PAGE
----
Commercial Poultry Production
Broiler Production in Mississippi
All broilers produced in Mississippi and throughout the United States are produced under a contract arrangement with a poultry producing company commonly called a broiler integrator. There is good evidence that it is difficult for an individual to independently produce broilers profitably. The primary reason is that no live bird markets exist that accepts or buys broilers for processing and marketing to consumer outlets.
Mississippi ranks as the fourth largest producing state among the United States in numbers of broilers produced. Mississippi is a surplus broiler producing state. Approximately 88 percent of all broilers produced are sold out of state.
A contract broiler farmer should prepare his houses and equipment to meet the specifications recommended by the broiler integrator with which he is planning to contract. It is important that the prospective farmer get a signed contract before buying, constructing, or renovating a poultry farm. Otherwise, he may spend a large amount of money and end up with no company interested in placing chicks in his facilities. Companies will not place chickens in houses just because they are available. It must be to their advantage to use them.
Companies try to screen prospective producers closely to determine whether they will be good business partners. Each company wants an honest, dependable, hard working person or family who is well respected within the community. Companies invest large amounts of money in the chickens, feed and field service workers.
Interested farmers should study the attributes of the poultry company with which they plan to contract. A good farmer usually chooses the best company and vice versa. The farmer should expect the company to be honest, dependable, well established and show interest in and concern for its contract producers. The farmer also invests much money in houses and equipment.
Building and equipping new broiler houses cost $6.00 to $6.50 per square foot of floor space. Broilers are usually placed at the rate of one broiler for each 0.65 to 0.80 square foot of floor space. Housing costs, therefore, are about $4.00 to $5.20 per bird capacity.
The farmer can expect to receive about 18-24 cents per broiler raised. He cares for them during a six to eight week period and is responsible for the feeding, watering, and general well-being of the birds. The time interval between batches or flocks of birds varies. Normally, it is one to two weeks. However, during the summer an extended period of about three weeks is allowed for removal of the litter, cleaning the house and replacing the old litter material (if necessary). This is normally at the farmer's expense. Usually, five to six batches of broilers can be reared per year, but sometimes only four batches are raised. This means a gross income to the farmer of $1.40 to $1.65 per square foot of floor space is produced each year. The annual average is about $1.50 per square foot of floor space.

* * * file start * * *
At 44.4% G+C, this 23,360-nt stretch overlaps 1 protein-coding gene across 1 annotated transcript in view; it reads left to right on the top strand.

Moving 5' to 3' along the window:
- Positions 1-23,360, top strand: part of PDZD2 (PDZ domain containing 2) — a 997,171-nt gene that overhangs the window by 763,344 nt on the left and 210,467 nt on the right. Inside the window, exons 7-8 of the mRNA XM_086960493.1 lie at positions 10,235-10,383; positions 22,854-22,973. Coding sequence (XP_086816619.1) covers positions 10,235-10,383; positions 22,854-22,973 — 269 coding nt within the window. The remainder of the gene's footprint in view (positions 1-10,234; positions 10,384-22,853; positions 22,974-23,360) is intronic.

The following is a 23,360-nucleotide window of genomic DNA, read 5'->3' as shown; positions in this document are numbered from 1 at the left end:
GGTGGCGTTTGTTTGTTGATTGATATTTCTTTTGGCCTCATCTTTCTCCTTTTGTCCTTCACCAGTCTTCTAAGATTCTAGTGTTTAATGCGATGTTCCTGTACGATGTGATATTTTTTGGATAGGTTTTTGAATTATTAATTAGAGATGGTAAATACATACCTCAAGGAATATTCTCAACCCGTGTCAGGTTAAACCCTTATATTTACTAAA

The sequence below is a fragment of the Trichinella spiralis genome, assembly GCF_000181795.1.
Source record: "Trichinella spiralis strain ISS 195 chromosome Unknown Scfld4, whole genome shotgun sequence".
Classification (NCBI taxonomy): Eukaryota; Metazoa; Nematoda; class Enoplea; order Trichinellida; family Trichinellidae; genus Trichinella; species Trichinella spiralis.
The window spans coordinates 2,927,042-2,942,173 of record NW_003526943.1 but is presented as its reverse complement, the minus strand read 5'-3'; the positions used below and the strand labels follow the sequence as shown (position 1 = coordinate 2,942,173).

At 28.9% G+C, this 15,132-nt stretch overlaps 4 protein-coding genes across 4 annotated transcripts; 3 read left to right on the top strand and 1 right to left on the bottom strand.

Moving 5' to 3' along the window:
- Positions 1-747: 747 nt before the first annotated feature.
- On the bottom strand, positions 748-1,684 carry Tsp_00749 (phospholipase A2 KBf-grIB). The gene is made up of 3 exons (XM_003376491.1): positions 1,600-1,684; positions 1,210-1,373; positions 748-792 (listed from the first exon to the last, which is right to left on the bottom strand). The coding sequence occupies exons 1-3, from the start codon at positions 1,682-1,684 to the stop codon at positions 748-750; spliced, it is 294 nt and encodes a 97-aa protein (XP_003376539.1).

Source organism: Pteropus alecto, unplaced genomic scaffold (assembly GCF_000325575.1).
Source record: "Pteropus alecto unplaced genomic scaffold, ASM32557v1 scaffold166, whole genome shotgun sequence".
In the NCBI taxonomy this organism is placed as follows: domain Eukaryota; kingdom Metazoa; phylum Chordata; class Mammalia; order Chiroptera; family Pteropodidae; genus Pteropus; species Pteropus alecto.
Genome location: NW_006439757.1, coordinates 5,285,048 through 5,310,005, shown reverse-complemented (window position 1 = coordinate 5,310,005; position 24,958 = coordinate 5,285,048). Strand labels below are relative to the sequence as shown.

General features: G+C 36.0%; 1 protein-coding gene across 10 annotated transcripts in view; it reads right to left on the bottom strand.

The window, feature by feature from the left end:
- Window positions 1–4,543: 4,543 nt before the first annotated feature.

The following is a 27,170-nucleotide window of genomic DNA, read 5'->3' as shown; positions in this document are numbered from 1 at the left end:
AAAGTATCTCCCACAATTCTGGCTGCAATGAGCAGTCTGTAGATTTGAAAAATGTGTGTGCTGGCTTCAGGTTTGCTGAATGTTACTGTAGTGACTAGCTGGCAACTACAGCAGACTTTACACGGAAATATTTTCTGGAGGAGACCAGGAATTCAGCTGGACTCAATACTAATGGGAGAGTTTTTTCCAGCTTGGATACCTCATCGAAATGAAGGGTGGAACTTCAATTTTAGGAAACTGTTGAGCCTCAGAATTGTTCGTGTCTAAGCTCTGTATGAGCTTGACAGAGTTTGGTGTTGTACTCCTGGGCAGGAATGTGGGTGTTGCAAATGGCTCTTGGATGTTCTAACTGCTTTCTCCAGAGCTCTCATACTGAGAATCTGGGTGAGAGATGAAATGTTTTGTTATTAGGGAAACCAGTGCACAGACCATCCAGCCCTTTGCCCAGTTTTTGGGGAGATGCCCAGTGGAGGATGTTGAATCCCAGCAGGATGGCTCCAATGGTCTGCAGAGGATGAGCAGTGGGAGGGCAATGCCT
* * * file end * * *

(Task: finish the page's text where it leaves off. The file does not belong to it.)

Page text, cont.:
Lending agencies usually require the farmer to arrange his payments on a loan so that it is repaid within ten to twelve years. To repay the loan during a ten year commitment, the farmer must pay about 60 percent of his gross income to the lending agency until the loan in paid. A loan repayment period greater than ten years allows the farmer to retain more of his gross income. With the remaining gross receipts, the farmer pays the electric bill, any hired labor, costs of maintenance, litter clean out and litter replacement. The cost of fuel for brooding is 1-2 cents per bird on a yearly basis.
The poultry company or integrator provides for the delivery of the newly hatched chicks and catching of the marketable broilers. They also provide a serviceman to make recommendations on managing the broilers and ordering feed delivery. The diagnosis and treatment of diseases is also handled by this serviceman who is hired and trained by the company. In most cases representatives of the company will treat and vaccinate the broiler chicks for necessary diseases. The company pays for all drugs, vaccines, and health measures.
One of the best things a person seriously interested in the broiler business can do is to visit some established broiler farmers in the area. Spend enough time with them to understand the major demands of the business before making a commitment. If you do plan to visit a poultry farm, be sure to arrange for your visit well in advance with both the farmer and the company with which the farmer is contracting. This ensures that all precautions can be taken to prevent the spreading of poultry diseases.
Additional information can be obtained by contacting the Extension Poultry Specialist in the Poultry Department at Mississippi State University. Contact persons can be provided upon request for all companies in any region of Mississippi where broilers are produced. Contact Mississippi State University; Poultry Science Department; Box 9665; Mississippi State, MS 39762 or by e-mail at firstname.lastname@example.org.